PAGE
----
Thousands of Argentinians gathered at their country’s most famous shrine on July 8 to pray that an abortion bill would not be passed.
The battle to protect unborn babies in Argentina was punctuated by significant turnout at a Catholic Mass at the Shrine of Our Lady of Lujan, where the faithful came to pray that the passage of a bill legalizing abortion would not come to fruition, Crux reports.
Bishop Oscar Ojea denounced the bill during the Mass, stating, “Abortion is not a right but a tragedy.”
Los medios lo ocultaron. Prefirieron seguir hablando de las propinas de Carrió, el Sachet de leche de Georgina Barbarrosa y la falsa libertad de Lula Da Silva✌️
RT que se sepa pic.twitter.com/lLPAbIPRDQ
— El Anti Opereta (@ChauOperetaK) July 8, 2018
The proposed legislation, which is scheduled to be debated in the Argentine Senate on Aug. 8, would allow women to have abortions until the ninth month of pregnancy, according to the report. For instance, if a 16-year-old girl was raped and became pregnant, she could have an abortion up to nine months without informing her parents or authorities.
Archbishop León Kalenga Badikebele said as a Church, “we’re perplexed and hurt,” because it would be “the first time that in Argentina, during democratic times, a bill that legitimizes the elimination of a human being by another human being is passed.”
Furthermore, critics of the proposed legislation found that the bill would protect abusers, for they could evade justice by simply arranging abortions for their victims without anyone knowing.
If the bill is passed in Argentina, it would make the nation one of the first South American countries to legalize abortion. On the continent, the practice of aborting unborn babies is mostly illegal. This legislation is even more significant due to the fact that Pope Francis is from Argentina.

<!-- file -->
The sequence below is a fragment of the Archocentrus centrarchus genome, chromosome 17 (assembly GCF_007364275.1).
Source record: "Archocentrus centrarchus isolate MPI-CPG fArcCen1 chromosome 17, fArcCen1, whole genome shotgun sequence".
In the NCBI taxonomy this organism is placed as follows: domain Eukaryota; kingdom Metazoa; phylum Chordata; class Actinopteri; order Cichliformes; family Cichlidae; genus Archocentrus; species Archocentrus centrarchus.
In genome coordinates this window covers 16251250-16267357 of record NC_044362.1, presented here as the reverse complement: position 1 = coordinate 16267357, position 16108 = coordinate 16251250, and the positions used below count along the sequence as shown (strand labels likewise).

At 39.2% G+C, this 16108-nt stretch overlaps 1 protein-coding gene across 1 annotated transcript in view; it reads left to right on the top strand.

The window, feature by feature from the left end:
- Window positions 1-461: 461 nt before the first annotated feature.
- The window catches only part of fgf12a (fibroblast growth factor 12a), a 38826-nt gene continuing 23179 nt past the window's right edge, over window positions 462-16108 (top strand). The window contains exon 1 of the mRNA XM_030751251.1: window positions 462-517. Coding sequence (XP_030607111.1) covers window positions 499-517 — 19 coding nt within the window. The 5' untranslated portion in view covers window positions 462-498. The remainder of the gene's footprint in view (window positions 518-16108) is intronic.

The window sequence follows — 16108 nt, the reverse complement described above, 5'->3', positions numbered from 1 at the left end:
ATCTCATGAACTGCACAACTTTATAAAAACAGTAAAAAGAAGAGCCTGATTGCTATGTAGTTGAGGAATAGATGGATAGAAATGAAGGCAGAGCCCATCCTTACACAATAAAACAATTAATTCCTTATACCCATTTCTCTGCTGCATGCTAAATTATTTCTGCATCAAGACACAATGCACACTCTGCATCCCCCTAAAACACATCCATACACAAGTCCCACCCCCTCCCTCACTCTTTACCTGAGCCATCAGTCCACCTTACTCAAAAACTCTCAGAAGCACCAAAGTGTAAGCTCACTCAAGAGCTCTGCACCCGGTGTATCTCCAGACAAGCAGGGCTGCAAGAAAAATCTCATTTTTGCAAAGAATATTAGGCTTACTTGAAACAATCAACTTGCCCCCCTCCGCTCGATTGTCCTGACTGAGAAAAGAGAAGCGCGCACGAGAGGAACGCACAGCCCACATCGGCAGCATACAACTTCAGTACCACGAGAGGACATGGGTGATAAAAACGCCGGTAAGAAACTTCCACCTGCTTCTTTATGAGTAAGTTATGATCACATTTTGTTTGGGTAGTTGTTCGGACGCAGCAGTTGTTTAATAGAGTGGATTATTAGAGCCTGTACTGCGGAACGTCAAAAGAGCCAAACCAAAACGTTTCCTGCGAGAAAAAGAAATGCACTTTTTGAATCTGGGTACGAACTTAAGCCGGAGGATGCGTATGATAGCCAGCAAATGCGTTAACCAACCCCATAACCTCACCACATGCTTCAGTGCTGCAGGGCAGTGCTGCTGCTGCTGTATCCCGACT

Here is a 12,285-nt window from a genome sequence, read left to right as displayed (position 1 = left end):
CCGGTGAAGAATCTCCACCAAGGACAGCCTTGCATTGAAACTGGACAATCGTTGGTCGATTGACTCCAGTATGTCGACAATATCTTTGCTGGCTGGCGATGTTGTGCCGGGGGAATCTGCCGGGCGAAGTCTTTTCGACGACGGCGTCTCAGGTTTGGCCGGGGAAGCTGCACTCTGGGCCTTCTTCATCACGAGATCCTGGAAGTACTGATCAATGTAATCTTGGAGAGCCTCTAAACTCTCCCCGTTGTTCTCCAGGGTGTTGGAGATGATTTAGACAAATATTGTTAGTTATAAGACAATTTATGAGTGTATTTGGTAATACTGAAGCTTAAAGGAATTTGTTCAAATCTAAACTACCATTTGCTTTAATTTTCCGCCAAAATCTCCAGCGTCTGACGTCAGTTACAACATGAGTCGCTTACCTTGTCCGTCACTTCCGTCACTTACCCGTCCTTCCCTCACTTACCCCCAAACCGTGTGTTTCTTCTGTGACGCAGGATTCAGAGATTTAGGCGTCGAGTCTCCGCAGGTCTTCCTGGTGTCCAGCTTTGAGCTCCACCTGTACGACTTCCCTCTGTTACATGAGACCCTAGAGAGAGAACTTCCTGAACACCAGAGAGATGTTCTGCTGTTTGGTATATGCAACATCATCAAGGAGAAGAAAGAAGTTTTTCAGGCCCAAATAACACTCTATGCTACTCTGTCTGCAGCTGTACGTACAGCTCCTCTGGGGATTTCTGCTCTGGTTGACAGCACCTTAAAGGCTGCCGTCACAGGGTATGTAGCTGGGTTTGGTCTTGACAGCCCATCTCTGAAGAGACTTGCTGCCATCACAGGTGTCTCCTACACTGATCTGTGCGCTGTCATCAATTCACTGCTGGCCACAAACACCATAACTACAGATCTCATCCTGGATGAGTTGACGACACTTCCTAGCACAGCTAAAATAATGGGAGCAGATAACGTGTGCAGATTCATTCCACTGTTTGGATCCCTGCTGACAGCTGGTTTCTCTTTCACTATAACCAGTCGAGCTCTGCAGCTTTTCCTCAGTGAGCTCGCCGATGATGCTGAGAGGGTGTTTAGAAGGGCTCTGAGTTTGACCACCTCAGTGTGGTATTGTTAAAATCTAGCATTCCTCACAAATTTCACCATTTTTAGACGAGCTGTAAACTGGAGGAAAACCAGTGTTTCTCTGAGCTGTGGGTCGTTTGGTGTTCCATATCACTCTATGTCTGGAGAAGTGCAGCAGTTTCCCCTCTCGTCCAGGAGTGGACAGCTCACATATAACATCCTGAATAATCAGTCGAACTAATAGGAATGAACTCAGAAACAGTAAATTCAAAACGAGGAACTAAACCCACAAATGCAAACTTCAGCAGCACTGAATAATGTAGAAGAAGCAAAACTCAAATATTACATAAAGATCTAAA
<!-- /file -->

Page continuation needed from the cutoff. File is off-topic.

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Defenders of the bill have accused the Catholic Church of trying to “pressure” the country, pointing to Sunday’s Mass. The Mass preceded an abortion rally, which took place the following day. Church representatives also issued a statement on June 25, which said the bill “is legalizing the elimination of the most defenseless life, the one which grows in the mother’s womb.”
Furthermore, Catholic Church representatives said they are receiving pressure from the government as well, noting that the bill would force privately-owned Catholic hospitals to perform abortions.
Last month, the lower house in Argentina passed a bill in a narrow 129-123 vote allowing for “free, legal and safe” abortions until 14 weeks. The bill—and abortion —is supported by organizations like the George Soros-funded Human Rights Watch, which also backed the legalization of abortion in Ireland.
More than 2,000 lawyers from all parts of Argentina presented a formal complaint about the bill to the Senate, arguing that it is unconstitutional because Argentina’s constitution defines conception as the beginning of life. In addition, more than 700,000 signatures had been presented to the lower house, asking for a different bill that would protect the lives of both the mother and child.
Despite their government’s attempts to legalize abortion, Argentinians defending life at all stages refuse to back down without a fight. This past weekend’s mass was a rallying cry for citizens that #TodaVidaVale (“every life has value”).